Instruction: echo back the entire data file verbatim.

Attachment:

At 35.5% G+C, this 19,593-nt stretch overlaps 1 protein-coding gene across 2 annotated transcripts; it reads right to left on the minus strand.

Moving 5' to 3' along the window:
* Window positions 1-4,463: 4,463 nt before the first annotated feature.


At 35.5% G+C, this 19,593-nt stretch overlaps 1 protein-coding gene across 2 annotated transcripts; it reads right to left on the minus strand.

Moving 5' to 3' along the window:
* Window positions 1-4,463: 4,463 nt before the first annotated feature.